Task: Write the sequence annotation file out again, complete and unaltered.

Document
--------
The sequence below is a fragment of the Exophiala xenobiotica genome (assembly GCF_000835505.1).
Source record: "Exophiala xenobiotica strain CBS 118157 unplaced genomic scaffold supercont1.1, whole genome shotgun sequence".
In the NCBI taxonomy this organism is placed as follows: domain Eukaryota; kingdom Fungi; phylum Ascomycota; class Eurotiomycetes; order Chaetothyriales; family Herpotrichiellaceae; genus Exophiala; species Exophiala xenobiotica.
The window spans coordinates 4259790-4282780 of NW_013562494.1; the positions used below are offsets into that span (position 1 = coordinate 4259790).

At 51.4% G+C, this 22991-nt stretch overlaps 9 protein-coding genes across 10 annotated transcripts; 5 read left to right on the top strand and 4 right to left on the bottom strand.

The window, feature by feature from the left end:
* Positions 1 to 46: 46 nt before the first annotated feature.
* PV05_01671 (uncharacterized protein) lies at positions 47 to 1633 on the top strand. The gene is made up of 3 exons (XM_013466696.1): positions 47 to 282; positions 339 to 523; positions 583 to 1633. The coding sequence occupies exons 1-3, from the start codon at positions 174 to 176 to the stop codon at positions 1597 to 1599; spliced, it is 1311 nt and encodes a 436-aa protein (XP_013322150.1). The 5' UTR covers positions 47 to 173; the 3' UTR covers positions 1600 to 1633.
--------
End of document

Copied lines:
The sequence below is a fragment of the Exophiala xenobiotica genome (assembly GCF_000835505.1).
Source record: "Exophiala xenobiotica strain CBS 118157 unplaced genomic scaffold supercont1.1, whole genome shotgun sequence".
In the NCBI taxonomy this organism is placed as follows: domain Eukaryota; kingdom Fungi; phylum Ascomycota; class Eurotiomycetes; order Chaetothyriales; family Herpotrichiellaceae; genus Exophiala; species Exophiala xenobiotica.
The window spans coordinates 4259790-4282780 of NW_013562494.1; the positions used below are offsets into that span (position 1 = coordinate 4259790).

At 51.4% G+C, this 22991-nt stretch overlaps 9 protein-coding genes across 10 annotated transcripts; 5 read left to right on the top strand and 4 right to left on the bottom strand.

The window, feature by feature from the left end:
* Positions 1 to 46: 46 nt before the first annotated feature.
* PV05_01671 (uncharacterized protein) lies at positions 47 to 1633 on the top strand. The gene is made up of 3 exons (XM_013466696.1): positions 47 to 282; positions 339 to 523; positions 583 to 1633. The coding sequence occupies exons 1-3, from the start codon at positions 174 to 176 to the stop codon at positions 1597 to 1599; spliced, it is 1311 nt and encodes a 436-aa protein (XP_013322150.1). The 5' UTR covers positions 47 to 173; the 3' UTR covers positions 1600 to 1633.